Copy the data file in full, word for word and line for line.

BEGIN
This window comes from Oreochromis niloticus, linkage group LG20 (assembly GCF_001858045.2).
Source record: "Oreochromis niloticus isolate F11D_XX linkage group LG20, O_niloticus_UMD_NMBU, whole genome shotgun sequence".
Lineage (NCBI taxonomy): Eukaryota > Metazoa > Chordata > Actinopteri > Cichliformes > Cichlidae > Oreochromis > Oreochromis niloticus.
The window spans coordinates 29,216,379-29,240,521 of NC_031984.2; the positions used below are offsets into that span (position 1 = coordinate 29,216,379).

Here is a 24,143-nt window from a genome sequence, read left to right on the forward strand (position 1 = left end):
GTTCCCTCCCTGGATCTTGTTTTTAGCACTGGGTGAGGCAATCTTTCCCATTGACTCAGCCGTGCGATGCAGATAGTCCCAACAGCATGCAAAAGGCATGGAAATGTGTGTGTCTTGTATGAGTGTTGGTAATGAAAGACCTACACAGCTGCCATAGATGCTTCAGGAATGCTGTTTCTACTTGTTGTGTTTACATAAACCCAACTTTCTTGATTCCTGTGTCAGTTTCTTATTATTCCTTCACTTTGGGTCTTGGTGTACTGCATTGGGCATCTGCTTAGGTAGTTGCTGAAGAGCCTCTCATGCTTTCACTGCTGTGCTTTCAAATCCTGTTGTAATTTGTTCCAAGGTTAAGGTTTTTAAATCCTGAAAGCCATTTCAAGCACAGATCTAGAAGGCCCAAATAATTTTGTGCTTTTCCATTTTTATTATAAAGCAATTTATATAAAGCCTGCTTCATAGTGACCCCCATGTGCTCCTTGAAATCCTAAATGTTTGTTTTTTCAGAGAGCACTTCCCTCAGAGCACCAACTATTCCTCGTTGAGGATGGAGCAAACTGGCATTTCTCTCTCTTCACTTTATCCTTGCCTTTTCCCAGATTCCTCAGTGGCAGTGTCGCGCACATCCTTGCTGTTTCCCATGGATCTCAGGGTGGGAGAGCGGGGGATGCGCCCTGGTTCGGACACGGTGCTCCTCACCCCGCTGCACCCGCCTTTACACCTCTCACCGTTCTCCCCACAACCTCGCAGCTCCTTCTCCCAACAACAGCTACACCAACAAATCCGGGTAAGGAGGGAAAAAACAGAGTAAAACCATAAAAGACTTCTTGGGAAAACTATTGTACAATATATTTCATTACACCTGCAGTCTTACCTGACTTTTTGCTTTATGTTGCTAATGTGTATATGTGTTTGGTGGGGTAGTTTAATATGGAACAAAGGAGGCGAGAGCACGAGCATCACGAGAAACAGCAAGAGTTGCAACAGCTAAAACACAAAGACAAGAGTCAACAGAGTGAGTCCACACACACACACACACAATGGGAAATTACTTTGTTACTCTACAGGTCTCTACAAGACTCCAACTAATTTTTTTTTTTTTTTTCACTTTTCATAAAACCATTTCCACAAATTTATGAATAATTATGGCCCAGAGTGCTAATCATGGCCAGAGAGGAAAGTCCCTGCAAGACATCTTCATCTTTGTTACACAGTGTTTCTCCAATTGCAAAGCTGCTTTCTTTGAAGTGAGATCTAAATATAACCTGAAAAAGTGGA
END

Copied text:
This window comes from Oreochromis niloticus, linkage group LG20 (assembly GCF_001858045.2).
Source record: "Oreochromis niloticus isolate F11D_XX linkage group LG20, O_niloticus_UMD_NMBU, whole genome shotgun sequence".
Lineage (NCBI taxonomy): Eukaryota > Metazoa > Chordata > Actinopteri > Cichliformes > Cichlidae > Oreochromis > Oreochromis niloticus.
The window spans coordinates 29,216,379-29,240,521 of NC_031984.2; the positions used below are offsets into that span (position 1 = coordinate 29,216,379).

Here is a 24,143-nt window from a genome sequence, read left to right on the forward strand (position 1 = left end):
GTTCCCTCCCTGGATCTTGTTTTTAGCACTGGGTGAGGCAATCTTTCCCATTGACTCAGCCGTGCGATGCAGATAGTCCCAACAGCATGCAAAAGGCATGGAAATGTGTGTGTCTTGTATGAGTGTTGGTAATGAAAGACCTACACAGCTGCCATAGATGCTTCAGGAATGCTGTTTCTACTTGTTGTGTTTACATAAACCCAACTTTCTTGATTCCTGTGTCAGTTTCTTATTATTCCTTCACTTTGGGTCTTGGTGTACTGCATTGGGCATCTGCTTAGGTAGTTGCTGAAGAGCCTCTCATGCTTTCACTGCTGTGCTTTCAAATCCTGTTGTAATTTGTTCCAAGGTTAAGGTTTTTAAATCCTGAAAGCCATTTCAAGCACAGATCTAGAAGGCCCAAATAATTTTGTGCTTTTCCATTTTTATTATAAAGCAATTTATATAAAGCCTGCTTCATAGTGACCCCCATGTGCTCCTTGAAATCCTAAATGTTTGTTTTTTCAGAGAGCACTTCCCTCAGAGCACCAACTATTCCTCGTTGAGGATGGAGCAAACTGGCATTTCTCTCTCTTCACTTTATCCTTGCCTTTTCCCAGATTCCTCAGTGGCAGTGTCGCGCACATCCTTGCTGTTTCCCATGGATCTCAGGGTGGGAGAGCGGGGGATGCGCCCTGGTTCGGACACGGTGCTCCTCACCCCGCTGCACCCGCCTTTACACCTCTCACCGTTCTCCCCACAACCTCGCAGCTCCTTCTCCCAACAACAGCTACACCAACAAATCCGGGTAAGGAGGGAAAAAACAGAGTAAAACCATAAAAGACTTCTTGGGAAAACTATTGTACAATATATTTCATTACACCTGCAGTCTTACCTGACTTTTTGCTTTATGTTGCTAATGTGTATATGTGTTTGGTGGGGTAGTTTAATATGGAACAAAGGAGGCGAGAGCACGAGCATCACGAGAAACAGCAAGAGTTGCAACAGCTAAAACACAAAGACAAGAGTCAACAGAGTGAGTCCACACACACACACACACAATGGGAAATTACTTTGTTACTCTACAGGTCTCTACAAGACTCCAACTAATTTTTTTTTTTTTTTTCACTTTTCATAAAACCATTTCCACAAATTTATGAATAATTATGGCCCAGAGTGCTAATCATGGCCAGAGAGGAAAGTCCCTGCAAGACATCTTCATCTTTGTTACACAGTGTTTCTCCAATTGCAAAGCTGCTTTCTTTGAAGTGAGATCTAAATATAACCTGAAAAAGTGGA